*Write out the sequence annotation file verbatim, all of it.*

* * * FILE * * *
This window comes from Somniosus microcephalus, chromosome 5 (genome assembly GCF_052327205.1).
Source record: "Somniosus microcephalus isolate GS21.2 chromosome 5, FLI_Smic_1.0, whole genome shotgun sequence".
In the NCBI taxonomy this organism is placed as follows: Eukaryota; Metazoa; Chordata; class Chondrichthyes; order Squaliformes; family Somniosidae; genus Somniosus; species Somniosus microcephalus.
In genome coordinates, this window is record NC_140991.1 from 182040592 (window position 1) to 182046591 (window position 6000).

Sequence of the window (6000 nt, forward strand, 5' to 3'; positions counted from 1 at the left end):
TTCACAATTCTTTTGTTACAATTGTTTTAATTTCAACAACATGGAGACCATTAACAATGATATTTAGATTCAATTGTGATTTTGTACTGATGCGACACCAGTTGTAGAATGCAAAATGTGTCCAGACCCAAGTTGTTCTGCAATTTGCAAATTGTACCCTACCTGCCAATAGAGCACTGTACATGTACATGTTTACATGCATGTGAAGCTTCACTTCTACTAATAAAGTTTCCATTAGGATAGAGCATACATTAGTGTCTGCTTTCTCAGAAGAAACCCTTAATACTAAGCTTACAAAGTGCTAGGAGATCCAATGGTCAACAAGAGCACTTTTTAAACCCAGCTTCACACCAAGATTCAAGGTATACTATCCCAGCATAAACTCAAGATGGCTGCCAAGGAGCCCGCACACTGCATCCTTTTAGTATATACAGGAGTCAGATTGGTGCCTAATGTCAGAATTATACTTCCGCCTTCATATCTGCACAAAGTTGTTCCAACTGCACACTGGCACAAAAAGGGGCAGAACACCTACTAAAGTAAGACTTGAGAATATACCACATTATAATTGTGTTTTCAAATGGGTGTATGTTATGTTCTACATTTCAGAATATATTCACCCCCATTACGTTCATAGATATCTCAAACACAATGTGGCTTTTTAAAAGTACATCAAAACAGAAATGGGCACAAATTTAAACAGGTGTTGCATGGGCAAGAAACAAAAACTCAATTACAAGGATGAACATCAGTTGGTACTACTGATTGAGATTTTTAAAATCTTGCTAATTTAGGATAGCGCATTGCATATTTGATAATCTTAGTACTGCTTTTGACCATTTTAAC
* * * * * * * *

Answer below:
This window comes from Somniosus microcephalus, chromosome 5 (genome assembly GCF_052327205.1).
Source record: "Somniosus microcephalus isolate GS21.2 chromosome 5, FLI_Smic_1.0, whole genome shotgun sequence".
In the NCBI taxonomy this organism is placed as follows: Eukaryota; Metazoa; Chordata; class Chondrichthyes; order Squaliformes; family Somniosidae; genus Somniosus; species Somniosus microcephalus.
In genome coordinates, this window is record NC_140991.1 from 182040592 (window position 1) to 182046591 (window position 6000).

Sequence of the window (6000 nt, forward strand, 5' to 3'; positions counted from 1 at the left end):
TTCACAATTCTTTTGTTACAATTGTTTTAATTTCAACAACATGGAGACCATTAACAATGATATTTAGATTCAATTGTGATTTTGTACTGATGCGACACCAGTTGTAGAATGCAAAATGTGTCCAGACCCAAGTTGTTCTGCAATTTGCAAATTGTACCCTACCTGCCAATAGAGCACTGTACATGTACATGTTTACATGCATGTGAAGCTTCACTTCTACTAATAAAGTTTCCATTAGGATAGAGCATACATTAGTGTCTGCTTTCTCAGAAGAAACCCTTAATACTAAGCTTACAAAGTGCTAGGAGATCCAATGGTCAACAAGAGCACTTTTTAAACCCAGCTTCACACCAAGATTCAAGGTATACTATCCCAGCATAAACTCAAGATGGCTGCCAAGGAGCCCGCACACTGCATCCTTTTAGTATATACAGGAGTCAGATTGGTGCCTAATGTCAGAATTATACTTCCGCCTTCATATCTGCACAAAGTTGTTCCAACTGCACACTGGCACAAAAAGGGGCAGAACACCTACTAAAGTAAGACTTGAGAATATACCACATTATAATTGTGTTTTCAAATGGGTGTATGTTATGTTCTACATTTCAGAATATATTCACCCCCATTACGTTCATAGATATCTCAAACACAATGTGGCTTTTTAAAAGTACATCAAAACAGAAATGGGCACAAATTTAAACAGGTGTTGCATGGGCAAGAAACAAAAACTCAATTACAAGGATGAACATCAGTTGGTACTACTGATTGAGATTTTTAAAATCTTGCTAATTTAGGATAGCGCATTGCATATTTGATAATCTTAGTACTGCTTTTGACCATTTTAAC